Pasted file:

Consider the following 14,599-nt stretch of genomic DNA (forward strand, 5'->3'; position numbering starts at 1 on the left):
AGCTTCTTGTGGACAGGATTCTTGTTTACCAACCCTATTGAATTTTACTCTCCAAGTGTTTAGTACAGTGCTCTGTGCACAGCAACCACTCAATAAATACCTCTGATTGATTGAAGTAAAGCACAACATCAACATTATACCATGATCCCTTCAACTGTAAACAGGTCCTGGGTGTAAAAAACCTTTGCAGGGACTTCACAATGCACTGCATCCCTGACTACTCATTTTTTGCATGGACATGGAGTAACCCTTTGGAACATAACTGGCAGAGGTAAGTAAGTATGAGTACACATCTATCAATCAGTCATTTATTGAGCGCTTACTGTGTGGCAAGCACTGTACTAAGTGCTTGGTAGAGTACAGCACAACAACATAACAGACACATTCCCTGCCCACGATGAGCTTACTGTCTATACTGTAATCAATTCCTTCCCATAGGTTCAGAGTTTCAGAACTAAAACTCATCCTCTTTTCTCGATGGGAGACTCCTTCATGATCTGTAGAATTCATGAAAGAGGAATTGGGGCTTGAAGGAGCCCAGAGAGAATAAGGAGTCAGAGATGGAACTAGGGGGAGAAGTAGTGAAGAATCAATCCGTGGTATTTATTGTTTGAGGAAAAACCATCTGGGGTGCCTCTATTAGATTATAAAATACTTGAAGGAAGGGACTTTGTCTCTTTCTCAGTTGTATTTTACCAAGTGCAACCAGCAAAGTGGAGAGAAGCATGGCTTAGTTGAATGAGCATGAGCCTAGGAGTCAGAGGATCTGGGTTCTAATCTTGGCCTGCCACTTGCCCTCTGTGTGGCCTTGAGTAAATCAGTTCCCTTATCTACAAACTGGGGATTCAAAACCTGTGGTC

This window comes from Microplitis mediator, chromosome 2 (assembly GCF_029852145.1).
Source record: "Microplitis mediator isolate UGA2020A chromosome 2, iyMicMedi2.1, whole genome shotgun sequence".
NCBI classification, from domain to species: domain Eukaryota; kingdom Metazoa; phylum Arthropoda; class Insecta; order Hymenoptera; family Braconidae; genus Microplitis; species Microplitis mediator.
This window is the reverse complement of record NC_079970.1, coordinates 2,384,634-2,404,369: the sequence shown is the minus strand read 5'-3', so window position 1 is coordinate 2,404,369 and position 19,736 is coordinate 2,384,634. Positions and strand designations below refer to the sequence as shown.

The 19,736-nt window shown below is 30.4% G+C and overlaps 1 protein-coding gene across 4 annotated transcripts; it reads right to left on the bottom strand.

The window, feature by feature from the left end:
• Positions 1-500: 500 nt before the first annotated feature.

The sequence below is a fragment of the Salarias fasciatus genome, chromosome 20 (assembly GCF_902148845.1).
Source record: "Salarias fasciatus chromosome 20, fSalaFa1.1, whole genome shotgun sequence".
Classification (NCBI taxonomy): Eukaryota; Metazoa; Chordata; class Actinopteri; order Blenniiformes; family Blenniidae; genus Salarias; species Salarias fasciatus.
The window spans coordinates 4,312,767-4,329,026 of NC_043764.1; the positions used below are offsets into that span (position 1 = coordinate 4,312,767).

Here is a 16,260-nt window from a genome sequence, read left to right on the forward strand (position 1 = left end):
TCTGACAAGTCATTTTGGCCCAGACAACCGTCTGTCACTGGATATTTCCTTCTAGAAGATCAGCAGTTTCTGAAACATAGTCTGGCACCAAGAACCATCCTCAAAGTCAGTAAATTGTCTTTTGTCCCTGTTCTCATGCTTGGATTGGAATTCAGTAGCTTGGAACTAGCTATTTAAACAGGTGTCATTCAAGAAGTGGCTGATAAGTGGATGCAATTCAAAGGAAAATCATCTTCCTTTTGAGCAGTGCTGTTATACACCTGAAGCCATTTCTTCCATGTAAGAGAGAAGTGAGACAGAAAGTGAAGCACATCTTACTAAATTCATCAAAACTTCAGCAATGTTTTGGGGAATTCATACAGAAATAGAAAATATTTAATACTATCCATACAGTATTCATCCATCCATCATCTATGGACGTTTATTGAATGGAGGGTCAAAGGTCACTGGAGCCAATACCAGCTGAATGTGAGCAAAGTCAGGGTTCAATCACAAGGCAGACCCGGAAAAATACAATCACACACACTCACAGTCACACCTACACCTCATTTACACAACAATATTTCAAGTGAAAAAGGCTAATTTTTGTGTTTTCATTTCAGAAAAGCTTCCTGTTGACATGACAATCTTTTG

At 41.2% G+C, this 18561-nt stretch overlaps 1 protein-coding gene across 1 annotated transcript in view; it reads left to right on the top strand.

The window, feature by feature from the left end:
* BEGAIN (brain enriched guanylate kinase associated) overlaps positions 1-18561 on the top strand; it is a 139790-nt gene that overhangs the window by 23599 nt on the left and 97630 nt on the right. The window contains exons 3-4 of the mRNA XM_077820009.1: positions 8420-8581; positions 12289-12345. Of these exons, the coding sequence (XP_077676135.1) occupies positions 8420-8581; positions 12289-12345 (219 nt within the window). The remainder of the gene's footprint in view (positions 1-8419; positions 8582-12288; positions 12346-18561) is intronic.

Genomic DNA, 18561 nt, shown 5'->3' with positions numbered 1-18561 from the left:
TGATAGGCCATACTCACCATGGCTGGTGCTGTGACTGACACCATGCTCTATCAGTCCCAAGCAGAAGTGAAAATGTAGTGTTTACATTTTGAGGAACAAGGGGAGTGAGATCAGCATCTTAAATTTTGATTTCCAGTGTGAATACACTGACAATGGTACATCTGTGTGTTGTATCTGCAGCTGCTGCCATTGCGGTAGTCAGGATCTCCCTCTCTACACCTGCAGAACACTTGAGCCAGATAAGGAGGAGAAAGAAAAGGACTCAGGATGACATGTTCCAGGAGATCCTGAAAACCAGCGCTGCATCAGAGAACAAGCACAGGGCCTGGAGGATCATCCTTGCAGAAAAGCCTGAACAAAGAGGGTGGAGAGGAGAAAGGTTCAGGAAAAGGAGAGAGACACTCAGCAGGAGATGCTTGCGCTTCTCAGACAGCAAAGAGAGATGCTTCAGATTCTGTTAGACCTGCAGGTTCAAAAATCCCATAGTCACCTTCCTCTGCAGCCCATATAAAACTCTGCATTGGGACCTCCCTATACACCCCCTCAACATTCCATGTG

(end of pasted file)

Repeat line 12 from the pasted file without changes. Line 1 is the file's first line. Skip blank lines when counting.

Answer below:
Classification (NCBI taxonomy): Eukaryota; Metazoa; Chordata; class Actinopteri; order Blenniiformes; family Blenniidae; genus Salarias; species Salarias fasciatus.